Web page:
Charity sale flops after being axed from the common

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A CHARITY car boot sale has struggled to make any money after being kicked off its home of 40 years.

For decades a car boot sale has been held several times a year at Castle Field, next to Southsea Castle, with some of the proceeds going to help the training of sea cadets.

But this year organisers were forced to move the event to Horndean after Portsmouth City Council said it was no longer happy about having car boot sales on Castle Field.

However, the three-day car boot sale, at Five Heads Road, Horndean, failed to draw in the crowds over the Easter weekend.

While the Southsea event was usually heaving, only two traders turned up on the Sunday and none on the Monday.

Pat Smith, 67, who raises money for the Junior Cadet Corps in Denmead by having a car boot stall, was angry as she said they lost out on hundreds of pounds of vital funds for the youngsters.

She said: ‘Basically they have kicked us off and the impact is on the children, who we are raising the money for.

‘There have never been any problems.

‘They said there was rubbish but we always cleared up before we started.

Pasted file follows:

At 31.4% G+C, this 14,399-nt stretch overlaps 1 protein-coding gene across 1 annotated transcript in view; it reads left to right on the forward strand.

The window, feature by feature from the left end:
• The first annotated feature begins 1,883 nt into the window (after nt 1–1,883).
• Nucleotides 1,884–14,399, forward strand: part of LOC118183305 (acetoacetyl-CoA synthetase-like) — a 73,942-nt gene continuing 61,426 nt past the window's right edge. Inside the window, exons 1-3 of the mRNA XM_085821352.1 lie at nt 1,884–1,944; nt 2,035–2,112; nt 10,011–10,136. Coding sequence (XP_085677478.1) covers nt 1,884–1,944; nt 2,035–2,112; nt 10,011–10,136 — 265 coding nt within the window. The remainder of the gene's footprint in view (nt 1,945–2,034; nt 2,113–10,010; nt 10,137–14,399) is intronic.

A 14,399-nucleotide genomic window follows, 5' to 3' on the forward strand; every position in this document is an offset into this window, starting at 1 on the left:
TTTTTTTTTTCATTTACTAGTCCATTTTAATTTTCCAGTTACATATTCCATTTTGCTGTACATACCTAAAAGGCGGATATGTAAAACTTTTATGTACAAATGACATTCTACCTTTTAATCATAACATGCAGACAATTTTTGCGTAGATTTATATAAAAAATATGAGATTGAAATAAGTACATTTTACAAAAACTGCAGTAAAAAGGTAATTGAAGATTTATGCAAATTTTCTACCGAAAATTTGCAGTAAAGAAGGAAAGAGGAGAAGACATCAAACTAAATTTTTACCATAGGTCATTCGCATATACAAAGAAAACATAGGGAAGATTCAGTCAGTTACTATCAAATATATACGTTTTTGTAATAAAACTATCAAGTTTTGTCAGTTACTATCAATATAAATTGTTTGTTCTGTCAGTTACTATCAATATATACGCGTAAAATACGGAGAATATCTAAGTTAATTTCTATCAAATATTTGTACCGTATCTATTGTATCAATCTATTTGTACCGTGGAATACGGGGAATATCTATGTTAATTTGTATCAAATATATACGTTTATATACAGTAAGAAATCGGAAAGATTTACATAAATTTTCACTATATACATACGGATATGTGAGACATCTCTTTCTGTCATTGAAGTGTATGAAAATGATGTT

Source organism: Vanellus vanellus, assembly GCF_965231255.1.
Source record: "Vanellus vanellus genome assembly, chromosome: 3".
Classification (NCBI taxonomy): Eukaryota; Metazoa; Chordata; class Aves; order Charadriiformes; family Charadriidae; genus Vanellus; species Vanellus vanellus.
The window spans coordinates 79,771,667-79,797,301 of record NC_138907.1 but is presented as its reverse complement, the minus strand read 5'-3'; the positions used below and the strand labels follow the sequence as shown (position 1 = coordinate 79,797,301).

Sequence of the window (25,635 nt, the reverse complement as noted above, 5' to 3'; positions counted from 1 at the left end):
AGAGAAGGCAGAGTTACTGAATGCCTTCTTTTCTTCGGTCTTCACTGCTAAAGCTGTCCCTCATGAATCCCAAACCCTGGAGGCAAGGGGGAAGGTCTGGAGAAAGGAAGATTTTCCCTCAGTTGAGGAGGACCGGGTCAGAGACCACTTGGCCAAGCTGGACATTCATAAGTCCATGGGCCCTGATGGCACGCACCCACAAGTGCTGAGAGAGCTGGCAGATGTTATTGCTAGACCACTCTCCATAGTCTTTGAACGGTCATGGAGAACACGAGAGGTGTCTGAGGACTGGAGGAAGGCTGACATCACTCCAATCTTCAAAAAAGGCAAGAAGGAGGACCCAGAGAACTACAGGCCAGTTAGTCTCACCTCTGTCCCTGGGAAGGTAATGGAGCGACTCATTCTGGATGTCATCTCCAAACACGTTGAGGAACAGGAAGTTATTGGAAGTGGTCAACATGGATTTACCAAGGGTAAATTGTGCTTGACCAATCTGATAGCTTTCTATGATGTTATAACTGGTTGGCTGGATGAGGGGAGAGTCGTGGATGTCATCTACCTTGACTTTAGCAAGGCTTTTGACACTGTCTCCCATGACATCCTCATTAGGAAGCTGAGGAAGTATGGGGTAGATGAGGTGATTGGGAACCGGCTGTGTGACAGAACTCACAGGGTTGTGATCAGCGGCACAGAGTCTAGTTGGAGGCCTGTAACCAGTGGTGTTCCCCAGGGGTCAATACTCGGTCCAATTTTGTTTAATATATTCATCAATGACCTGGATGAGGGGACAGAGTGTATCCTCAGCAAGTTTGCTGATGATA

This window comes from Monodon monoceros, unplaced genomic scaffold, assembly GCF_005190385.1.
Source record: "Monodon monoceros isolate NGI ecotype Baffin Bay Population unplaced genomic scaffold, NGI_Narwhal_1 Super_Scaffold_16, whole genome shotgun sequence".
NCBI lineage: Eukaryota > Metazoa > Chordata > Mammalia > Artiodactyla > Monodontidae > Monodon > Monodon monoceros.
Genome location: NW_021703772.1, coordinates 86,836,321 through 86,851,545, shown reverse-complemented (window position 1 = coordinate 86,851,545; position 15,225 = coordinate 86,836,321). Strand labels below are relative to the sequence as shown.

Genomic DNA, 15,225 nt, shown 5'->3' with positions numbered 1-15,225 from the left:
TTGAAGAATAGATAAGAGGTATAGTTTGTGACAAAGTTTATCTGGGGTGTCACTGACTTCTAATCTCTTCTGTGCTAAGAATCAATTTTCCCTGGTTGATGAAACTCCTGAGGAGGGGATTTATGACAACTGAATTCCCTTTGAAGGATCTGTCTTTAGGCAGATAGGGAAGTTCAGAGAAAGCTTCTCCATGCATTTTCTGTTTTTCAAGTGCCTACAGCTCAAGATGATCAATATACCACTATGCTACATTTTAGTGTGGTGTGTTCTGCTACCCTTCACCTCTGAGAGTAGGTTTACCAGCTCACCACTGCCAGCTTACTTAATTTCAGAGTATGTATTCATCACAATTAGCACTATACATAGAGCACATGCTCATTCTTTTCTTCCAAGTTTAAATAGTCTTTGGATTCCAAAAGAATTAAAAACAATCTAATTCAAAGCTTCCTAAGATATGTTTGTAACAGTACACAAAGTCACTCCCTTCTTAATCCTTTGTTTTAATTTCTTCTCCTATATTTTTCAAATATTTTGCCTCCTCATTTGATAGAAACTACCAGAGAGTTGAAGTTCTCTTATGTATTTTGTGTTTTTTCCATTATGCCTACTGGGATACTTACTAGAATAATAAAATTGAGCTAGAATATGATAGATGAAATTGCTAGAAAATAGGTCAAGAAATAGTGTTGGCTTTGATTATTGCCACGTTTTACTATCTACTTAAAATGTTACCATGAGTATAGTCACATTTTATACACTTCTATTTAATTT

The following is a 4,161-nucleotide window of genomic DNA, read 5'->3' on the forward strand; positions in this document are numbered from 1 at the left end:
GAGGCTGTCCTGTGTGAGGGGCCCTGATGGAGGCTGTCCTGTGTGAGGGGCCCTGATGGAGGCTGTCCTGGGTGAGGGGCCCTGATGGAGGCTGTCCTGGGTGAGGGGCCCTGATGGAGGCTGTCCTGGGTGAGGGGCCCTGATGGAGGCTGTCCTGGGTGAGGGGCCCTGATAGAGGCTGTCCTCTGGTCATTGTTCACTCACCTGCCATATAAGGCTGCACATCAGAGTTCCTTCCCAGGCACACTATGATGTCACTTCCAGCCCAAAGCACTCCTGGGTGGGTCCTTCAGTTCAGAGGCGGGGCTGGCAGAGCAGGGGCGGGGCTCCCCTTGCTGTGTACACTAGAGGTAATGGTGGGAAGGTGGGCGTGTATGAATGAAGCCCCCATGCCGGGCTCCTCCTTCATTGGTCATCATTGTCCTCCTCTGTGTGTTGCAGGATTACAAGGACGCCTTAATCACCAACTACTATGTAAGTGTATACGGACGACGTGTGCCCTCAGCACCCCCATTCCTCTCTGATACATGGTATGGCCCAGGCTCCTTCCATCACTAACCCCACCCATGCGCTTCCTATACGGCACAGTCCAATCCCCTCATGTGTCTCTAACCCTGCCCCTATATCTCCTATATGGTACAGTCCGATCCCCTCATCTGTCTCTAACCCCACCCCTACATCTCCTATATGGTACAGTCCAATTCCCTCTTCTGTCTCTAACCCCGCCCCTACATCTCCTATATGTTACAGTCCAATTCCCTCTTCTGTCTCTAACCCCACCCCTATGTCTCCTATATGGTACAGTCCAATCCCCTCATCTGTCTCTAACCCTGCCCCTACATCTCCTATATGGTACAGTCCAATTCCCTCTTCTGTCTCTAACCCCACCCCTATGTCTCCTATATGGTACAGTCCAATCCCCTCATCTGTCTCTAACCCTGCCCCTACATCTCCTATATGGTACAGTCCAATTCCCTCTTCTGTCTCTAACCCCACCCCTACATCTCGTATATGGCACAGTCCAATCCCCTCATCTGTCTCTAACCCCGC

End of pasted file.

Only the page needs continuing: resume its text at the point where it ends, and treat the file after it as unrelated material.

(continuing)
‘At the end we did a sweep to make sure everything was clean and tidy.’

Jack Trickett, 81, who had been going down to Southsea for 40 years, was also angry.

He normally sets up food stalls and fairground rides on Castle Field, renting space for traders around the central attraction.

He donates the cash to the Nautical Training Corps.

Mr Trickett, who lives in Horndean, said: ‘We are going to try and do something about it, but we want to go to Portsmouth because that’s where the people are.

‘Horndean is not a very big village.’

But officials at Portsmouth City Council said a return of car boot sales at Castle Field was not on the cards.

Seafront manager David Evans said: ‘We’re not against car boot sales, but we’ve stopped them on Castle Field because we were concerned that some of the items being sold on our land weren’t of a good standard and there was an issue about tracing sellers if goods sold turned out to be faulty.

‘We’re also trying to bring in more visitors to the seafront with a wider choice of activities, and there’s already a regular car boot sale on the seafront.

‘We’ve met several times with the charity to talk about how we could help them stage an alternative event on the field.

‘One idea we offered to support was a properly regulated trading fair, with market-type stalls.

‘We’ve also offered them free use of Southsea Common for band competitions.

‘We’re more than happy to continue to try to help them to come up with a different event, instead of the car boot sale, that will give them a chance to make even more money.’